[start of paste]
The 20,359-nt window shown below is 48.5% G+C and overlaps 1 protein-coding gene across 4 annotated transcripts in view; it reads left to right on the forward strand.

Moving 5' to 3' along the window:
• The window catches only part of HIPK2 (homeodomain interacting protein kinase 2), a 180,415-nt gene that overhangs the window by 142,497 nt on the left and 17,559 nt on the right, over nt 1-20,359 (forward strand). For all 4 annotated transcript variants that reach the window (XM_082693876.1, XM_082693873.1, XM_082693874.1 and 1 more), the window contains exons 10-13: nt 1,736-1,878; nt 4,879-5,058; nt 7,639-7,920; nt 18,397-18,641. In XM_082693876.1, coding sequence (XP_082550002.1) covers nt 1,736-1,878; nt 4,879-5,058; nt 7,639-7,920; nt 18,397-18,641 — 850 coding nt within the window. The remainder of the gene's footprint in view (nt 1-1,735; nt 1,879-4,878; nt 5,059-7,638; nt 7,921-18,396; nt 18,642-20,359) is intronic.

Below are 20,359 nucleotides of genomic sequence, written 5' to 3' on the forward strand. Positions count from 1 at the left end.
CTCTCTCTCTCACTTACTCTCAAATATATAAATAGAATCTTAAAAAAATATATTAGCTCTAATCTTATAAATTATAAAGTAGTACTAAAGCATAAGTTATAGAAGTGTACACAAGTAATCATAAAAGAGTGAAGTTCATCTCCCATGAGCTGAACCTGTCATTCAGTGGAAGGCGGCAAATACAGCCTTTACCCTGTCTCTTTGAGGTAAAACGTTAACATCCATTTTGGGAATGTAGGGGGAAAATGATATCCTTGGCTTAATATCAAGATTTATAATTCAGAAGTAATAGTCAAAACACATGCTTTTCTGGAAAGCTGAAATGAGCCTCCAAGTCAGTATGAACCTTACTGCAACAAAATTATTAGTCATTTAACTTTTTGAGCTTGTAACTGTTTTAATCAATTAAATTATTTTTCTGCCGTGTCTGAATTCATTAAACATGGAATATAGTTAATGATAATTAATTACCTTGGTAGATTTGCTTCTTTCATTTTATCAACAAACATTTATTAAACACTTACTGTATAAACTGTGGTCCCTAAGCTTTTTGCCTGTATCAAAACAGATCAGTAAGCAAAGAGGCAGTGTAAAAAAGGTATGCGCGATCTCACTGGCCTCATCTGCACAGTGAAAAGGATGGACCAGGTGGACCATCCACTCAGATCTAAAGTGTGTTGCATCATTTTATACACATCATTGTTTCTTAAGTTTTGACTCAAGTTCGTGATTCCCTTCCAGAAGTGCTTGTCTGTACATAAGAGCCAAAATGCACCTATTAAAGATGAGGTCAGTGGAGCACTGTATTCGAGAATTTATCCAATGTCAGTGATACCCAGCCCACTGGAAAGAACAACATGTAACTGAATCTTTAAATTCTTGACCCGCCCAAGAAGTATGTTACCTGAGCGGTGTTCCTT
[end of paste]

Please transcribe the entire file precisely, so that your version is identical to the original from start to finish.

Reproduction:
The 20,359-nt window shown below is 48.5% G+C and overlaps 1 protein-coding gene across 4 annotated transcripts in view; it reads left to right on the forward strand.

Moving 5' to 3' along the window:
• The window catches only part of HIPK2 (homeodomain interacting protein kinase 2), a 180,415-nt gene that overhangs the window by 142,497 nt on the left and 17,559 nt on the right, over nt 1-20,359 (forward strand). For all 4 annotated transcript variants that reach the window (XM_082693876.1, XM_082693873.1, XM_082693874.1 and 1 more), the window contains exons 10-13: nt 1,736-1,878; nt 4,879-5,058; nt 7,639-7,920; nt 18,397-18,641. In XM_082693876.1, coding sequence (XP_082550002.1) covers nt 1,736-1,878; nt 4,879-5,058; nt 7,639-7,920; nt 18,397-18,641 — 850 coding nt within the window. The remainder of the gene's footprint in view (nt 1-1,735; nt 1,879-4,878; nt 5,059-7,638; nt 7,921-18,396; nt 18,642-20,359) is intronic.

Below are 20,359 nucleotides of genomic sequence, written 5' to 3' on the forward strand. Positions count from 1 at the left end.
CTCTCTCTCTCACTTACTCTCAAATATATAAATAGAATCTTAAAAAAATATATTAGCTCTAATCTTATAAATTATAAAGTAGTACTAAAGCATAAGTTATAGAAGTGTACACAAGTAATCATAAAAGAGTGAAGTTCATCTCCCATGAGCTGAACCTGTCATTCAGTGGAAGGCGGCAAATACAGCCTTTACCCTGTCTCTTTGAGGTAAAACGTTAACATCCATTTTGGGAATGTAGGGGGAAAATGATATCCTTGGCTTAATATCAAGATTTATAATTCAGAAGTAATAGTCAAAACACATGCTTTTCTGGAAAGCTGAAATGAGCCTCCAAGTCAGTATGAACCTTACTGCAACAAAATTATTAGTCATTTAACTTTTTGAGCTTGTAACTGTTTTAATCAATTAAATTATTTTTCTGCCGTGTCTGAATTCATTAAACATGGAATATAGTTAATGATAATTAATTACCTTGGTAGATTTGCTTCTTTCATTTTATCAACAAACATTTATTAAACACTTACTGTATAAACTGTGGTCCCTAAGCTTTTTGCCTGTATCAAAACAGATCAGTAAGCAAAGAGGCAGTGTAAAAAAGGTATGCGCGATCTCACTGGCCTCATCTGCACAGTGAAAAGGATGGACCAGGTGGACCATCCACTCAGATCTAAAGTGTGTTGCATCATTTTATACACATCATTGTTTCTTAAGTTTTGACTCAAGTTCGTGATTCCCTTCCAGAAGTGCTTGTCTGTACATAAGAGCCAAAATGCACCTATTAAAGATGAGGTCAGTGGAGCACTGTATTCGAGAATTTATCCAATGTCAGTGATACCCAGCCCACTGGAAAGAACAACATGTAACTGAATCTTTAAATTCTTGACCCGCCCAAGAAGTATGTTACCTGAGCGGTGTTCCTT